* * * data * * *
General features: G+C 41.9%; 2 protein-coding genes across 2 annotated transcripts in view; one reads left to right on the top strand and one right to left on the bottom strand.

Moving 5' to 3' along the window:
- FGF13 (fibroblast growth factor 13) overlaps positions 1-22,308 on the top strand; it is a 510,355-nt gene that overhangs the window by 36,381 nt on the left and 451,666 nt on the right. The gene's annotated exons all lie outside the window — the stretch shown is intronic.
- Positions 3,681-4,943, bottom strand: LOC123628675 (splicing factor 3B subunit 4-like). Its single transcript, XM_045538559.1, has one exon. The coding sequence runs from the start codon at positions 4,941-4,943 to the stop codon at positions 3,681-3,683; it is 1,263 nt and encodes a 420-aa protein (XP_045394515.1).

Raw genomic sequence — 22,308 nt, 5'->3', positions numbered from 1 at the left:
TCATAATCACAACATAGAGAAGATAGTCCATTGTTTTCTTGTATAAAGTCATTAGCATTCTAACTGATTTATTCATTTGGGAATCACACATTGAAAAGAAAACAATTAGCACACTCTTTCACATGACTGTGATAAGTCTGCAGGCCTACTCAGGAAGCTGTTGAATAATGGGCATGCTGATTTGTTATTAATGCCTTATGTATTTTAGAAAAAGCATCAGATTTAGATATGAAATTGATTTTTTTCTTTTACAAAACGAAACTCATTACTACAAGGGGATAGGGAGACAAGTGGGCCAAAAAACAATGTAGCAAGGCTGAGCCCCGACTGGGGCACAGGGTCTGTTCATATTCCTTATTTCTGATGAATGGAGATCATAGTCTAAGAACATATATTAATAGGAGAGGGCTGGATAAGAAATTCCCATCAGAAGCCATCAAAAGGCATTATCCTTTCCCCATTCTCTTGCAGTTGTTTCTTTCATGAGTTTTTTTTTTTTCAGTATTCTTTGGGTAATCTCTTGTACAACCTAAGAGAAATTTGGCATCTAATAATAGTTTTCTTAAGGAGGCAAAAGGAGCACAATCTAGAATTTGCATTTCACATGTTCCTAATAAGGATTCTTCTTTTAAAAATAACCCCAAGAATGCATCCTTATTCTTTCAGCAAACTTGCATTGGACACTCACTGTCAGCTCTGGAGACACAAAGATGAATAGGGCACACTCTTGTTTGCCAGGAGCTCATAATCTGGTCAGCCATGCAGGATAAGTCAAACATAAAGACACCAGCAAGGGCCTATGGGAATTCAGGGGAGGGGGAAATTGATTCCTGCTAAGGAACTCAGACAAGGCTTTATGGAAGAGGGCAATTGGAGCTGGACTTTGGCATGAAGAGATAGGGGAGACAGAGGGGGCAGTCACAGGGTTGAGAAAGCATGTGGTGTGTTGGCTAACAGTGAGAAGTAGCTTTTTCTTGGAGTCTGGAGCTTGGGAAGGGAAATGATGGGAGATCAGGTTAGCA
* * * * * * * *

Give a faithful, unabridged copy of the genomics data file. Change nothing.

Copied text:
General features: G+C 41.9%; 2 protein-coding genes across 2 annotated transcripts in view; one reads left to right on the top strand and one right to left on the bottom strand.

Moving 5' to 3' along the window:
- FGF13 (fibroblast growth factor 13) overlaps positions 1-22,308 on the top strand; it is a 510,355-nt gene that overhangs the window by 36,381 nt on the left and 451,666 nt on the right. The gene's annotated exons all lie outside the window — the stretch shown is intronic.
- Positions 3,681-4,943, bottom strand: LOC123628675 (splicing factor 3B subunit 4-like). Its single transcript, XM_045538559.1, has one exon. The coding sequence runs from the start codon at positions 4,941-4,943 to the stop codon at positions 3,681-3,683; it is 1,263 nt and encodes a 420-aa protein (XP_045394515.1).

Raw genomic sequence — 22,308 nt, 5'->3', positions numbered from 1 at the left:
TCATAATCACAACATAGAGAAGATAGTCCATTGTTTTCTTGTATAAAGTCATTAGCATTCTAACTGATTTATTCATTTGGGAATCACACATTGAAAAGAAAACAATTAGCACACTCTTTCACATGACTGTGATAAGTCTGCAGGCCTACTCAGGAAGCTGTTGAATAATGGGCATGCTGATTTGTTATTAATGCCTTATGTATTTTAGAAAAAGCATCAGATTTAGATATGAAATTGATTTTTTTCTTTTACAAAACGAAACTCATTACTACAAGGGGATAGGGAGACAAGTGGGCCAAAAAACAATGTAGCAAGGCTGAGCCCCGACTGGGGCACAGGGTCTGTTCATATTCCTTATTTCTGATGAATGGAGATCATAGTCTAAGAACATATATTAATAGGAGAGGGCTGGATAAGAAATTCCCATCAGAAGCCATCAAAAGGCATTATCCTTTCCCCATTCTCTTGCAGTTGTTTCTTTCATGAGTTTTTTTTTTTTCAGTATTCTTTGGGTAATCTCTTGTACAACCTAAGAGAAATTTGGCATCTAATAATAGTTTTCTTAAGGAGGCAAAAGGAGCACAATCTAGAATTTGCATTTCACATGTTCCTAATAAGGATTCTTCTTTTAAAAATAACCCCAAGAATGCATCCTTATTCTTTCAGCAAACTTGCATTGGACACTCACTGTCAGCTCTGGAGACACAAAGATGAATAGGGCACACTCTTGTTTGCCAGGAGCTCATAATCTGGTCAGCCATGCAGGATAAGTCAAACATAAAGACACCAGCAAGGGCCTATGGGAATTCAGGGGAGGGGGAAATTGATTCCTGCTAAGGAACTCAGACAAGGCTTTATGGAAGAGGGCAATTGGAGCTGGACTTTGGCATGAAGAGATAGGGGAGACAGAGGGGGCAGTCACAGGGTTGAGAAAGCATGTGGTGTGTTGGCTAACAGTGAGAAGTAGCTTTTTCTTGGAGTCTGGAGCTTGGGAAGGGAAATGATGGGAGATCAGGTTAGCA